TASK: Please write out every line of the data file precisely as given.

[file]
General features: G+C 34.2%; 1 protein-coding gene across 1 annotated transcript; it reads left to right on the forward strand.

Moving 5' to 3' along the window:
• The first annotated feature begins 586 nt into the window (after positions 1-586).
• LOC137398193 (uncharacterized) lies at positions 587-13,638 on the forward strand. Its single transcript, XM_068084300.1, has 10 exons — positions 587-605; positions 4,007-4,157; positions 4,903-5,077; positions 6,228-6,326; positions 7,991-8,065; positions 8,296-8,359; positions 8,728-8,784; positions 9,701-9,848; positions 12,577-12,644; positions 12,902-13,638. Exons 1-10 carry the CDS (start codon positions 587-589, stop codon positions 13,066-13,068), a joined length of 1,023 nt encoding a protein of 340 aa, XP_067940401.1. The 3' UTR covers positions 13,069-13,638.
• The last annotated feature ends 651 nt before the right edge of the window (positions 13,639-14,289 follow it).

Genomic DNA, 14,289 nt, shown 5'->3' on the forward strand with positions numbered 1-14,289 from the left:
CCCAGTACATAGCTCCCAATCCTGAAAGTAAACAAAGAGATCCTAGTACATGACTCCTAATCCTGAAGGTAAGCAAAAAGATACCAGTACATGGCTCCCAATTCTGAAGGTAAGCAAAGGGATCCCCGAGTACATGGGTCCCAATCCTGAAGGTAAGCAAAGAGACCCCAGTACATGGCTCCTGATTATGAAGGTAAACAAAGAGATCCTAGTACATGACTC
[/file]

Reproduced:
General features: G+C 34.2%; 1 protein-coding gene across 1 annotated transcript; it reads left to right on the forward strand.

Moving 5' to 3' along the window:
• The first annotated feature begins 586 nt into the window (after positions 1-586).
• LOC137398193 (uncharacterized) lies at positions 587-13,638 on the forward strand. Its single transcript, XM_068084300.1, has 10 exons — positions 587-605; positions 4,007-4,157; positions 4,903-5,077; positions 6,228-6,326; positions 7,991-8,065; positions 8,296-8,359; positions 8,728-8,784; positions 9,701-9,848; positions 12,577-12,644; positions 12,902-13,638. Exons 1-10 carry the CDS (start codon positions 587-589, stop codon positions 13,066-13,068), a joined length of 1,023 nt encoding a protein of 340 aa, XP_067940401.1. The 3' UTR covers positions 13,069-13,638.
• The last annotated feature ends 651 nt before the right edge of the window (positions 13,639-14,289 follow it).

Genomic DNA, 14,289 nt, shown 5'->3' on the forward strand with positions numbered 1-14,289 from the left:
CCCAGTACATAGCTCCCAATCCTGAAAGTAAACAAAGAGATCCTAGTACATGACTCCTAATCCTGAAGGTAAGCAAAAAGATACCAGTACATGGCTCCCAATTCTGAAGGTAAGCAAAGGGATCCCCGAGTACATGGGTCCCAATCCTGAAGGTAAGCAAAGAGACCCCAGTACATGGCTCCTGATTATGAAGGTAAACAAAGAGATCCTAGTACATGACTC